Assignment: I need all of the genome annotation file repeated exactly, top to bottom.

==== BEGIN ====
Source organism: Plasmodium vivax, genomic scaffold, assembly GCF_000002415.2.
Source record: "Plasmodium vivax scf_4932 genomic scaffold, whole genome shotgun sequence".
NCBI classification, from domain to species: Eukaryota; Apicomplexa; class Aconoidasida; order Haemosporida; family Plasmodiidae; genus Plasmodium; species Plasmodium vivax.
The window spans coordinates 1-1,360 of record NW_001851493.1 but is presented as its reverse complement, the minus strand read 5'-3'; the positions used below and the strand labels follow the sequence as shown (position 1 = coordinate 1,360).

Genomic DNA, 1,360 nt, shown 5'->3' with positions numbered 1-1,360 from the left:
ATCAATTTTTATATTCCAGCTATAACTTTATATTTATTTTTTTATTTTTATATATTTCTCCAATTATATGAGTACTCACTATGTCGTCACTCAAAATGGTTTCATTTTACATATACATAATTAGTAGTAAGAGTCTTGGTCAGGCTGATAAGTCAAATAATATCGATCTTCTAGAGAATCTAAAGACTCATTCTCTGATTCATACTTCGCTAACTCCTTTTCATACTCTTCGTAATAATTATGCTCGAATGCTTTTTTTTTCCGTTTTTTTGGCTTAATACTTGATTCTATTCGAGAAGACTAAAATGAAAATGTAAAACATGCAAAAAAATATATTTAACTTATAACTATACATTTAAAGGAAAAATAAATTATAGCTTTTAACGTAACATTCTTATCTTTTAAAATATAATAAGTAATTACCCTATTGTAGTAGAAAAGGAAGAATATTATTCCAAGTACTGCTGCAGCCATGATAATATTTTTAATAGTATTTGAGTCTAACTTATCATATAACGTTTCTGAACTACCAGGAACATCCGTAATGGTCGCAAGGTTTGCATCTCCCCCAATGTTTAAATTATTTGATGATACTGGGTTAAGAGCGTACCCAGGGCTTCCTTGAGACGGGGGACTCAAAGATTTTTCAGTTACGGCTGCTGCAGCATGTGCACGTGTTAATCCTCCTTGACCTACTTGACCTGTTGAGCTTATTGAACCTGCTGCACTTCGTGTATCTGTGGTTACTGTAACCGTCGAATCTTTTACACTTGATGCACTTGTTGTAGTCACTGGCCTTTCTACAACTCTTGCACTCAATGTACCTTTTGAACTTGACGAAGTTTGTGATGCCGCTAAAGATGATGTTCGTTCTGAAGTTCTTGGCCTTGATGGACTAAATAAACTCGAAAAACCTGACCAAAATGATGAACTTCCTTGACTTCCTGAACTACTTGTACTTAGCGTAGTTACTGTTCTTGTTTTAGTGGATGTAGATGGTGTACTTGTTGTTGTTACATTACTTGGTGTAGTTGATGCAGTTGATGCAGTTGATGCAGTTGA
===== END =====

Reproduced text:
Source organism: Plasmodium vivax, genomic scaffold, assembly GCF_000002415.2.
Source record: "Plasmodium vivax scf_4932 genomic scaffold, whole genome shotgun sequence".
NCBI classification, from domain to species: Eukaryota; Apicomplexa; class Aconoidasida; order Haemosporida; family Plasmodiidae; genus Plasmodium; species Plasmodium vivax.
The window spans coordinates 1-1,360 of record NW_001851493.1 but is presented as its reverse complement, the minus strand read 5'-3'; the positions used below and the strand labels follow the sequence as shown (position 1 = coordinate 1,360).

Genomic DNA, 1,360 nt, shown 5'->3' with positions numbered 1-1,360 from the left:
ATCAATTTTTATATTCCAGCTATAACTTTATATTTATTTTTTTATTTTTATATATTTCTCCAATTATATGAGTACTCACTATGTCGTCACTCAAAATGGTTTCATTTTACATATACATAATTAGTAGTAAGAGTCTTGGTCAGGCTGATAAGTCAAATAATATCGATCTTCTAGAGAATCTAAAGACTCATTCTCTGATTCATACTTCGCTAACTCCTTTTCATACTCTTCGTAATAATTATGCTCGAATGCTTTTTTTTTCCGTTTTTTTGGCTTAATACTTGATTCTATTCGAGAAGACTAAAATGAAAATGTAAAACATGCAAAAAAATATATTTAACTTATAACTATACATTTAAAGGAAAAATAAATTATAGCTTTTAACGTAACATTCTTATCTTTTAAAATATAATAAGTAATTACCCTATTGTAGTAGAAAAGGAAGAATATTATTCCAAGTACTGCTGCAGCCATGATAATATTTTTAATAGTATTTGAGTCTAACTTATCATATAACGTTTCTGAACTACCAGGAACATCCGTAATGGTCGCAAGGTTTGCATCTCCCCCAATGTTTAAATTATTTGATGATACTGGGTTAAGAGCGTACCCAGGGCTTCCTTGAGACGGGGGACTCAAAGATTTTTCAGTTACGGCTGCTGCAGCATGTGCACGTGTTAATCCTCCTTGACCTACTTGACCTGTTGAGCTTATTGAACCTGCTGCACTTCGTGTATCTGTGGTTACTGTAACCGTCGAATCTTTTACACTTGATGCACTTGTTGTAGTCACTGGCCTTTCTACAACTCTTGCACTCAATGTACCTTTTGAACTTGACGAAGTTTGTGATGCCGCTAAAGATGATGTTCGTTCTGAAGTTCTTGGCCTTGATGGACTAAATAAACTCGAAAAACCTGACCAAAATGATGAACTTCCTTGACTTCCTGAACTACTTGTACTTAGCGTAGTTACTGTTCTTGTTTTAGTGGATGTAGATGGTGTACTTGTTGTTGTTACATTACTTGGTGTAGTTGATGCAGTTGATGCAGTTGATGCAGTTGA